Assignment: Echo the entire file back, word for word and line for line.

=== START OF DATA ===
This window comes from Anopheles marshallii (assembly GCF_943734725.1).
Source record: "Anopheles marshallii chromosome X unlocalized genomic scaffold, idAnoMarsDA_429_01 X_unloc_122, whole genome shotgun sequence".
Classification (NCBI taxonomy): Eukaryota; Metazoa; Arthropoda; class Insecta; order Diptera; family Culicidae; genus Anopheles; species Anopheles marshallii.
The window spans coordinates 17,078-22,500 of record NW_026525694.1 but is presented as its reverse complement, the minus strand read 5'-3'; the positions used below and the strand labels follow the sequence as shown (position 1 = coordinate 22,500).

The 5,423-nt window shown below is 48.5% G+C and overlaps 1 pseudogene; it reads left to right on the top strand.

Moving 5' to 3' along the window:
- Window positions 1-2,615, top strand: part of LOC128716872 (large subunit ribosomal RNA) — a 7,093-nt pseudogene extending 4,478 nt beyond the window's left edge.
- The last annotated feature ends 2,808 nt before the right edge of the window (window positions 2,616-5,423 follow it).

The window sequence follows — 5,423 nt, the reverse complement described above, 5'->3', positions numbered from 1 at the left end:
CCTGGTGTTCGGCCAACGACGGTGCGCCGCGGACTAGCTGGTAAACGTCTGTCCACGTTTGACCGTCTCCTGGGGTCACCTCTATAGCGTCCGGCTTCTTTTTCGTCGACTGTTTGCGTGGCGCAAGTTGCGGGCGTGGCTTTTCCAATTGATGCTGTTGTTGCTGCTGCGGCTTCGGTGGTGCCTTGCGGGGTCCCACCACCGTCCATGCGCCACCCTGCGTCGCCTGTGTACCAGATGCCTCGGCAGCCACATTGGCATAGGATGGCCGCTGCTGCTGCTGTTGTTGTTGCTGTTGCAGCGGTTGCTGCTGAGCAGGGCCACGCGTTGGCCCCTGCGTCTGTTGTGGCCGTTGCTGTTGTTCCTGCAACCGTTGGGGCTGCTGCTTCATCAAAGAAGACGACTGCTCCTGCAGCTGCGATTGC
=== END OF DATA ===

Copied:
This window comes from Anopheles marshallii (assembly GCF_943734725.1).
Source record: "Anopheles marshallii chromosome X unlocalized genomic scaffold, idAnoMarsDA_429_01 X_unloc_122, whole genome shotgun sequence".
Classification (NCBI taxonomy): Eukaryota; Metazoa; Arthropoda; class Insecta; order Diptera; family Culicidae; genus Anopheles; species Anopheles marshallii.
The window spans coordinates 17,078-22,500 of record NW_026525694.1 but is presented as its reverse complement, the minus strand read 5'-3'; the positions used below and the strand labels follow the sequence as shown (position 1 = coordinate 22,500).

The 5,423-nt window shown below is 48.5% G+C and overlaps 1 pseudogene; it reads left to right on the top strand.

Moving 5' to 3' along the window:
- Window positions 1-2,615, top strand: part of LOC128716872 (large subunit ribosomal RNA) — a 7,093-nt pseudogene extending 4,478 nt beyond the window's left edge.
- The last annotated feature ends 2,808 nt before the right edge of the window (window positions 2,616-5,423 follow it).

The window sequence follows — 5,423 nt, the reverse complement described above, 5'->3', positions numbered from 1 at the left end:
CCTGGTGTTCGGCCAACGACGGTGCGCCGCGGACTAGCTGGTAAACGTCTGTCCACGTTTGACCGTCTCCTGGGGTCACCTCTATAGCGTCCGGCTTCTTTTTCGTCGACTGTTTGCGTGGCGCAAGTTGCGGGCGTGGCTTTTCCAATTGATGCTGTTGTTGCTGCTGCGGCTTCGGTGGTGCCTTGCGGGGTCCCACCACCGTCCATGCGCCACCCTGCGTCGCCTGTGTACCAGATGCCTCGGCAGCCACATTGGCATAGGATGGCCGCTGCTGCTGCTGTTGTTGTTGCTGTTGCAGCGGTTGCTGCTGAGCAGGGCCACGCGTTGGCCCCTGCGTCTGTTGTGGCCGTTGCTGTTGTTCCTGCAACCGTTGGGGCTGCTGCTTCATCAAAGAAGACGACTGCTCCTGCAGCTGCGATTGC